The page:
(There was also a list of "whereas" clauses-- arguments explaining why the proposal was made. You can read them on pages 10 & 11 of this {.pdf} document) So what does it mean?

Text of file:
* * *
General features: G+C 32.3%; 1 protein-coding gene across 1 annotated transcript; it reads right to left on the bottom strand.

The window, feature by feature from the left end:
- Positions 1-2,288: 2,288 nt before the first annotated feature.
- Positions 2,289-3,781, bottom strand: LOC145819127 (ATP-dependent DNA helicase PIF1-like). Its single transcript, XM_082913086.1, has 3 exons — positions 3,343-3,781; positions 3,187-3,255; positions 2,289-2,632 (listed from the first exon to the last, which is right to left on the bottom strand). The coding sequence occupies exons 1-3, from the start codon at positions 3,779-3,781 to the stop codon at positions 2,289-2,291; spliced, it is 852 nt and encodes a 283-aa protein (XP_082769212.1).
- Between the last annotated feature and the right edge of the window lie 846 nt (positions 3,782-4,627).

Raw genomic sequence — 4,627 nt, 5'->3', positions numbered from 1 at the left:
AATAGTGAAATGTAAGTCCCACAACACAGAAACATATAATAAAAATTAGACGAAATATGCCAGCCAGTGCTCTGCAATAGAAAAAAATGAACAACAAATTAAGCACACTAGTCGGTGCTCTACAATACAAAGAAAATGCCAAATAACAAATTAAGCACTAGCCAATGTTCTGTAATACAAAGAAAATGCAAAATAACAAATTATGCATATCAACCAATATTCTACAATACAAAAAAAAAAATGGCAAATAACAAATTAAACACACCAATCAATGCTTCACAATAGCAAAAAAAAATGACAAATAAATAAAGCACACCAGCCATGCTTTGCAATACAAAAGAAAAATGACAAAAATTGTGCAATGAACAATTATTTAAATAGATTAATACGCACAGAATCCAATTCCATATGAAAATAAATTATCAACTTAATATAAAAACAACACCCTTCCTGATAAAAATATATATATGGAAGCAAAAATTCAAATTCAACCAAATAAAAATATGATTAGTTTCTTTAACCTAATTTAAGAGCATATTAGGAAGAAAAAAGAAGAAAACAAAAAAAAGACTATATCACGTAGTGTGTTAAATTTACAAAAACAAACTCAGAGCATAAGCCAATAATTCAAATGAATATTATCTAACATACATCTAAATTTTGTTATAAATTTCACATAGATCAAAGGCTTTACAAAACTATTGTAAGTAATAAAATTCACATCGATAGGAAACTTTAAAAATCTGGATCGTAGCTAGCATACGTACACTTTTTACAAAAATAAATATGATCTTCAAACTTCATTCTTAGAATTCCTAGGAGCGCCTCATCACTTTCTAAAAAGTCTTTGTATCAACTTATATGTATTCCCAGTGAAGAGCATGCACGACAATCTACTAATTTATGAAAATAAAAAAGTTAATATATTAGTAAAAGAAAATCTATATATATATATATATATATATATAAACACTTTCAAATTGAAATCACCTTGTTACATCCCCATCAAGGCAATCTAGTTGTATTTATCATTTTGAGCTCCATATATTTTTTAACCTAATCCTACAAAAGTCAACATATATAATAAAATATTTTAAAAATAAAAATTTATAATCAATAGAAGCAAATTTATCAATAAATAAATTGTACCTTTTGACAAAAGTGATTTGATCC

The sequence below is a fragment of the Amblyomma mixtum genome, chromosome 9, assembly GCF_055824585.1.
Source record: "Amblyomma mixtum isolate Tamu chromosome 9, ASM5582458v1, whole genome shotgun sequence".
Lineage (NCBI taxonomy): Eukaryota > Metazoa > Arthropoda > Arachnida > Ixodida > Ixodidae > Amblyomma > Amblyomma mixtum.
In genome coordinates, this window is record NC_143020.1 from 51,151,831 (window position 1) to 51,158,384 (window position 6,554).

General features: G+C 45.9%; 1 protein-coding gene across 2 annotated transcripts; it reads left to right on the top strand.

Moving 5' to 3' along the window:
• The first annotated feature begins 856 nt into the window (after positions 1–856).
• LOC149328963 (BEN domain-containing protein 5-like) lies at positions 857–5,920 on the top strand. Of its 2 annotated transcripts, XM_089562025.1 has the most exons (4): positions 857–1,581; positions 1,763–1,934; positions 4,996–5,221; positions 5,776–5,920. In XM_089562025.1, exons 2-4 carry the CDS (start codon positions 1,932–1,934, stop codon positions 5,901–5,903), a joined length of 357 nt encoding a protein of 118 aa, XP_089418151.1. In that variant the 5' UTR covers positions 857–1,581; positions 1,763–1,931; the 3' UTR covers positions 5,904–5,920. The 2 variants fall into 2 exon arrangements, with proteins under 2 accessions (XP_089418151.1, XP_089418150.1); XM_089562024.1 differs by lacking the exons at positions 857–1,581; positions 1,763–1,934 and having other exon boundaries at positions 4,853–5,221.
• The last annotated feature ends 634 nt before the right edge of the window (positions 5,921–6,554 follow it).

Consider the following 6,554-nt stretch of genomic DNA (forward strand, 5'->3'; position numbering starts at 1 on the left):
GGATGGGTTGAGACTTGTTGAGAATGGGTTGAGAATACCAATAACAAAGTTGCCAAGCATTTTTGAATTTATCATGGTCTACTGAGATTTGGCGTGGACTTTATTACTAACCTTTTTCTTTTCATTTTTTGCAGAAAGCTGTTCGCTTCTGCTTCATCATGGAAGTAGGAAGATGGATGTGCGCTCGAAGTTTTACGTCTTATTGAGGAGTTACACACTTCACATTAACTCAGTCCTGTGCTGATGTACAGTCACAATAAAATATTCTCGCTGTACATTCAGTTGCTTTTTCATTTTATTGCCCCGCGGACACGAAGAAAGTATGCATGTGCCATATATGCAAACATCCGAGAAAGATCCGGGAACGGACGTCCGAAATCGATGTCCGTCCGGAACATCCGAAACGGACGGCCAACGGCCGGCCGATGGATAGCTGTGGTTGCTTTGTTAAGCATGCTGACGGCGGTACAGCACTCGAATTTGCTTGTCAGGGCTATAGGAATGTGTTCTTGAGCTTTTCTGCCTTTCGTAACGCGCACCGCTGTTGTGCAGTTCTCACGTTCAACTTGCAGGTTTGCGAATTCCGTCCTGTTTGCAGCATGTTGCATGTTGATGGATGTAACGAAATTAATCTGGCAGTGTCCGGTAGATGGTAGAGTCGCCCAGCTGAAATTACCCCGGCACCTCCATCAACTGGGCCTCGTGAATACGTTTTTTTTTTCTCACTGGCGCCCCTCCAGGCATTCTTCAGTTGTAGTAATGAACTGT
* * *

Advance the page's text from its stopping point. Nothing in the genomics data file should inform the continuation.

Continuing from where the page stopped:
If passed this proposal would have authorized a poll of the church asking if we wanted to change our constitution to say that all congregations were required to ensure they were open and welcoming to all people, specifically that discrimination (intentional or accidental) was not allowed based on that list of criteria. In some ways this seems common sense -- certainly the church should be as open and welcoming as possible right? In some ways it would be a hard fight -- who is some office somewhere else to tell us how we should operate? ANd certainly it was a major change in how congregations operate. This proposal would require that all church buildings were barrier-free, that people of any race were openly welcomed, that economic status wouldn't be an issue (this is one of the hidden forms of discrimination in many areas of our country), that your marital status (single, married, divorced, living together) would never be an issue, that newcomers were as important as lifelong residents, and that sexual orientation would not bar anyone from any part of church life--including marriage. It was actually suggesting that a great deal of congregational decision-making be taken away. Why would they make such a suggestion? To hear someone from Saskatchewan speak to that question check out this YouTube video.